Fire engulfs Waterbury homeless centerWATERBURY (WFSB) - A massive fire has engulfed a building that houses the Waterbury Hospitality Center Friday night. Firefighters were called to the scene at 693 East Main Street prior to 8 p.m. on a report of a structure fire. Officials said no one was in the building at the time. Firefighters continue to battle the flames and we expect an update from officials shortly. Stay with Eyewitness News for more information as soon as it comes into the newsroom.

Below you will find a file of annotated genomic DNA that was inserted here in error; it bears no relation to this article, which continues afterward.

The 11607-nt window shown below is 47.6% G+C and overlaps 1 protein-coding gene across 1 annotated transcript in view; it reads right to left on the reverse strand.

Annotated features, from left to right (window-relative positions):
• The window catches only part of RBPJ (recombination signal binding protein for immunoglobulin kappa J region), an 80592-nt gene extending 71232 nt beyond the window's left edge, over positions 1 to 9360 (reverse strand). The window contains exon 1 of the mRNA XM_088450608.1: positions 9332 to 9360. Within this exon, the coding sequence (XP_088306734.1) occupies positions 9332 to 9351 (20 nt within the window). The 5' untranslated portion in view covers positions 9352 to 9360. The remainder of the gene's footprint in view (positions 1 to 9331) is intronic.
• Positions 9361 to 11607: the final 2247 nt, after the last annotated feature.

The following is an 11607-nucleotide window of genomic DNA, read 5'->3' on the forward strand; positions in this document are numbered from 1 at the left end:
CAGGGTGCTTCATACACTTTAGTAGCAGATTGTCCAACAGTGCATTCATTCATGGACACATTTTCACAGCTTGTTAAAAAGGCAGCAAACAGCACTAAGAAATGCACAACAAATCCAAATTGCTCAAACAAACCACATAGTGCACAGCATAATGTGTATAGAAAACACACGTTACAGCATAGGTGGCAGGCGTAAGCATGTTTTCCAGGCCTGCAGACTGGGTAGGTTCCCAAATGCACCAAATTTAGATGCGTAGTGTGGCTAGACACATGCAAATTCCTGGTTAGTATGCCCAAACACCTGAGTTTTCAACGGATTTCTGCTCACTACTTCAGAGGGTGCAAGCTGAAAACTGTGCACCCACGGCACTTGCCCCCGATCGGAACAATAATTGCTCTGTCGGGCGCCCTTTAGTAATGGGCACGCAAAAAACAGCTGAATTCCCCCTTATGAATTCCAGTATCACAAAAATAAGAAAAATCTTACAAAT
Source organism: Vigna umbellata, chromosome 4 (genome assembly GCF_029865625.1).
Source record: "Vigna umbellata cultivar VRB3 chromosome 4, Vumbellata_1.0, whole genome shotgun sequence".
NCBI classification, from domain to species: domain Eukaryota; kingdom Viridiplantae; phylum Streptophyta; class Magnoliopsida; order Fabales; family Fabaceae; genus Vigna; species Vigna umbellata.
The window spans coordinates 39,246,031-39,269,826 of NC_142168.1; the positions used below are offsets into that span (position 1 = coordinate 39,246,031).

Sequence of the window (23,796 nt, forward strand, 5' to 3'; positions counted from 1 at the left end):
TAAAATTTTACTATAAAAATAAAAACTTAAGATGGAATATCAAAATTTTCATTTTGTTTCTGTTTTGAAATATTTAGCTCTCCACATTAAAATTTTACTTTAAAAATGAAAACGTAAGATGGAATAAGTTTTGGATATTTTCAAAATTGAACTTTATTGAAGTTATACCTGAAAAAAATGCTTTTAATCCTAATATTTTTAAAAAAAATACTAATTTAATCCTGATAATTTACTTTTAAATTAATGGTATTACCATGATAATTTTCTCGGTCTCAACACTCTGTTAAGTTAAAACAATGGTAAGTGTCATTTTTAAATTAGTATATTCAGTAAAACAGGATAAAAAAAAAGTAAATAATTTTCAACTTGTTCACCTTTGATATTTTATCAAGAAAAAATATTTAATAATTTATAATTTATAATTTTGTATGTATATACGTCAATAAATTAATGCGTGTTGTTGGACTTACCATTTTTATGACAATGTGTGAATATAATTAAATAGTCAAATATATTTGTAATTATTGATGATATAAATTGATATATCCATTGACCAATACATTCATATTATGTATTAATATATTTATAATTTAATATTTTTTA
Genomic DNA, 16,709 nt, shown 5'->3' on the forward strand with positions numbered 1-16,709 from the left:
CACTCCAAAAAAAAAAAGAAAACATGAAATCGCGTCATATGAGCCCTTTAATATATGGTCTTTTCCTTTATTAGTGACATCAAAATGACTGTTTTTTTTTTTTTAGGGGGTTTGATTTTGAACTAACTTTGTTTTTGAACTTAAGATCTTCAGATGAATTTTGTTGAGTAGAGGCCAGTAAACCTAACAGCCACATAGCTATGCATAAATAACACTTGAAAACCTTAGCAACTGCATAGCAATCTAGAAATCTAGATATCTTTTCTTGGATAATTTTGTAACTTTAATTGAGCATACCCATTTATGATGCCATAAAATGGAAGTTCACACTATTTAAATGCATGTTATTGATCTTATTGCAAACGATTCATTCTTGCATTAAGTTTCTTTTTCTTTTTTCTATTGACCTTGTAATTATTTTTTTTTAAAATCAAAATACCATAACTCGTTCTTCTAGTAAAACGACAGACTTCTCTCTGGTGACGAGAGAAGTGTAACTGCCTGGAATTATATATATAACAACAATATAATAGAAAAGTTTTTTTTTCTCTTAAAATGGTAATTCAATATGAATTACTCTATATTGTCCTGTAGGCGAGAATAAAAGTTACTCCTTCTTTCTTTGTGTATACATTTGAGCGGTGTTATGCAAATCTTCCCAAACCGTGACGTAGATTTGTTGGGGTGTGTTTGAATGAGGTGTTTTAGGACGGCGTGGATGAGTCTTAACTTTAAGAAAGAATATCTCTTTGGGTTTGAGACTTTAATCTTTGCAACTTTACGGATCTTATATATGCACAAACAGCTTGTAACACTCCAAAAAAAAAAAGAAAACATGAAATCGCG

Brother of blind man located by police drone thanks first respondersENFIELD, CT (WFSB) – A blind man from Enfield was brought to safety after he was spotted by police from their drone. Now, his brother is speaking to Channel 3 about the rescue. John Doty was planning to spend his Saturday morning running errands with his brother, Richard, but when he got to his brother’s Enfield apartment, he quickly realized something was wrong. “I was banging on his door, asking ‘Richard, Richard, Rick, Rick.’ There was no response,” Doty said. Doty called police hoping to get inside to see if his brother was in there. “I was really worried, I thought maybe something terrible had happened to my brother,” Doty said. When there was no sign of Richard, Enfield police started their search. “At that point, it really created a major concern,” Doty said. Police worked every angle, from bringing in a police dog to <a href="https://www.wfsb.com/news/police-use-drone-to-locate-missing-blind-man-in-enfield/article_253486c2-5012-11ea-9b35-d3486c8cbd1e.html" target="_blank">tapping into resources at the Vernon Police Department</a>. Vernon Police Sergeant Todd Thiel flew a drone above the area. “It’s a little big like looking for a needle in a haystack,” Thiel said. “There was a wooded area directly behind the property and I kind of did like a grid patter search and see what I could find.” Thiel used the drone’s thermal sensors trying to detect any heat signatures. “I was kind of searching a swampy area, when I noticed something, kind of started investigating it, zooming in," Thiel said. “I was pretty sure this was the guy we were looking for.” It turns out that it was Richard. He was found in the woods and down an embankment, spending more than 30 hours outside in freezing temperatures. The drone technology is really a game-changer for police departments, with more and more departments relying on drones to give them a birds-eye view of what’s happening below. “This is going to show not only our town, but other towns the benefits of having a drone program,” Thiel said. The use of the high-tech tool is becoming all the more common. “Our Public Works Department uses drone aircraft to do roof inspections, our schools use it to enhance teaching and learning, and our police and fire departments use it for search and rescue operations,” said Michael Purcaro, Vernon Town Administrator. Doty says he’s grateful for the technology and efforts shown by the first responders. “He wouldn’t have made it much longer. There’s no doubt in my mind. He has made a comeback and so, he’s recovering well and hopefully he’ll get more intensive care,” Doty said. Richard is alive because they jumped into action when seconds count. “They’re heroes and these folks don’t get the credit they do for the word they do every day,” Doty said.